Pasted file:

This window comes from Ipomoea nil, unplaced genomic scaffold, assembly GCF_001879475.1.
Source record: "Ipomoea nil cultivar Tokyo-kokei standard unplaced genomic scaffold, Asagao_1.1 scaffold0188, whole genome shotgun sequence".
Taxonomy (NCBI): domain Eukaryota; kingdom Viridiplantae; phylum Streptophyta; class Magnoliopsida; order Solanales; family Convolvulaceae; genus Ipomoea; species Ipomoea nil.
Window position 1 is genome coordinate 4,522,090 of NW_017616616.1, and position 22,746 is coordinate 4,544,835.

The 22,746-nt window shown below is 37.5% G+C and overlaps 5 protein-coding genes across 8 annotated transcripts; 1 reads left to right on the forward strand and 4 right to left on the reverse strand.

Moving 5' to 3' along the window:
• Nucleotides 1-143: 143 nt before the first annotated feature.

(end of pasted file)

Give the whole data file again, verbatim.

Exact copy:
This window comes from Ipomoea nil, unplaced genomic scaffold, assembly GCF_001879475.1.
Source record: "Ipomoea nil cultivar Tokyo-kokei standard unplaced genomic scaffold, Asagao_1.1 scaffold0188, whole genome shotgun sequence".
Taxonomy (NCBI): domain Eukaryota; kingdom Viridiplantae; phylum Streptophyta; class Magnoliopsida; order Solanales; family Convolvulaceae; genus Ipomoea; species Ipomoea nil.
Window position 1 is genome coordinate 4,522,090 of NW_017616616.1, and position 22,746 is coordinate 4,544,835.

The 22,746-nt window shown below is 37.5% G+C and overlaps 5 protein-coding genes across 8 annotated transcripts; 1 reads left to right on the forward strand and 4 right to left on the reverse strand.

Moving 5' to 3' along the window:
• Nucleotides 1-143: 143 nt before the first annotated feature.